AbstractA multitude of events bombard our sensory systems at every moment of our lives. Thus, it is important for the sensory cortex to gate unimportant events. Tactile suppression is a well-known phenomenon defined as a reduced ability to detect tactile events on the skin before and during movement. Previous experiments (Buckingham et al., 2010; Colino et al., 2014) found detection rates decrease just prior to and during finger abduction, and decrease according to the proximity of the moving effector. However, what effect does vision have on tactile gating? There is ample evidence (see Serino & Haggard, 2010) observing increased tactile acuity when participants see their limbs. The present study examined how tactile detection changes in response to visual condition (vision/no-vision). Ten human participants used their right hand to reach and grasp a cylinder. Tactors were attached to the index finger and the forearm of both the right and left arm and vibrated at various epochs relative to a “go” tone. Results replicate previous findings from our laboratory (Colino et al., 2014). Also, tactile acuity decreased when participants did not have vision. These results indicate that the vision affects the somatosensation via inputs from parietal areas (Konen & Haggard, 2014) but does so in a reach-to-grasp context.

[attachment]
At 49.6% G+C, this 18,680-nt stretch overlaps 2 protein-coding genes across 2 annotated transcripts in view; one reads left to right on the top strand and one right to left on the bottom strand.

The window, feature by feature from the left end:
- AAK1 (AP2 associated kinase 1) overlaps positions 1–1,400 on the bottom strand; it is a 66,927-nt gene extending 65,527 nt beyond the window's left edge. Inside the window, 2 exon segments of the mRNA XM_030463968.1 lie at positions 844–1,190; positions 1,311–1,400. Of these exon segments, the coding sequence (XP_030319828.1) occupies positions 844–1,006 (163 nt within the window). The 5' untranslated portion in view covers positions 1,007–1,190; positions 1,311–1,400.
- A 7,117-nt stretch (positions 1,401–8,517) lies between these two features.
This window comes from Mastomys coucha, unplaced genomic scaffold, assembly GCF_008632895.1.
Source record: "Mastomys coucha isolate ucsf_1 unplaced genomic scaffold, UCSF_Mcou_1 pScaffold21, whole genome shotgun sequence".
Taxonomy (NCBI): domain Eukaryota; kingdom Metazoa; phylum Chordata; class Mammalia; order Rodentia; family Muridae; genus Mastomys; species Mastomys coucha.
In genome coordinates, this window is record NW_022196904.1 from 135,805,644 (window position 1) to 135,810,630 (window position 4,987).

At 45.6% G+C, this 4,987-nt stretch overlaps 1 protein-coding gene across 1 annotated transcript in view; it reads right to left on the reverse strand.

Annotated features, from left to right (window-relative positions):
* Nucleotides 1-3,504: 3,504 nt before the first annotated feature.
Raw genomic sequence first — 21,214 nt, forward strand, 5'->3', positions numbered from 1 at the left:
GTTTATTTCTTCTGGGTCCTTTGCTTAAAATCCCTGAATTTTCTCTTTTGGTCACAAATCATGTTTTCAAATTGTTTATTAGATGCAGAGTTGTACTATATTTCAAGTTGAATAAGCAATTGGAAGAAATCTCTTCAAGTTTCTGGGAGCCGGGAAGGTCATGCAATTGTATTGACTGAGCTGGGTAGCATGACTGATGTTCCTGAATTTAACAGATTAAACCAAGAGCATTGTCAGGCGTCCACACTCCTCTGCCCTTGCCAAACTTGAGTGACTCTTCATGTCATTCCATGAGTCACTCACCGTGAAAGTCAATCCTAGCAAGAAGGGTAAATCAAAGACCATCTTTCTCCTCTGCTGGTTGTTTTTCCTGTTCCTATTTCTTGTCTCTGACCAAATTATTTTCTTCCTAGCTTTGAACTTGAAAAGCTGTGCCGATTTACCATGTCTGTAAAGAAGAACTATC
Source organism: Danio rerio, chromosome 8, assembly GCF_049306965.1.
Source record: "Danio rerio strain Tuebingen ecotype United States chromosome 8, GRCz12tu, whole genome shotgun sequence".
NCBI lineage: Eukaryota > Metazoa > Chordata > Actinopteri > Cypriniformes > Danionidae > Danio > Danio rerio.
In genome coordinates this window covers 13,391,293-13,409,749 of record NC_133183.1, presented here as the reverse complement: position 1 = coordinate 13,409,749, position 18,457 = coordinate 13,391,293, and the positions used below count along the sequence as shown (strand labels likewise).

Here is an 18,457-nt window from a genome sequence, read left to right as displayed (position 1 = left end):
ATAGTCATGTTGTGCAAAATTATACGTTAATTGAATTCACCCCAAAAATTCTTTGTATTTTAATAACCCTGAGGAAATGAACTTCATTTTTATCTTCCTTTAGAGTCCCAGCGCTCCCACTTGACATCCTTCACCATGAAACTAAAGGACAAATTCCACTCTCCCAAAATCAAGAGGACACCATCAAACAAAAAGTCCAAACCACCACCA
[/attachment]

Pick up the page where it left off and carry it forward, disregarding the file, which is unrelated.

Acknowledgments: NSERC, CFI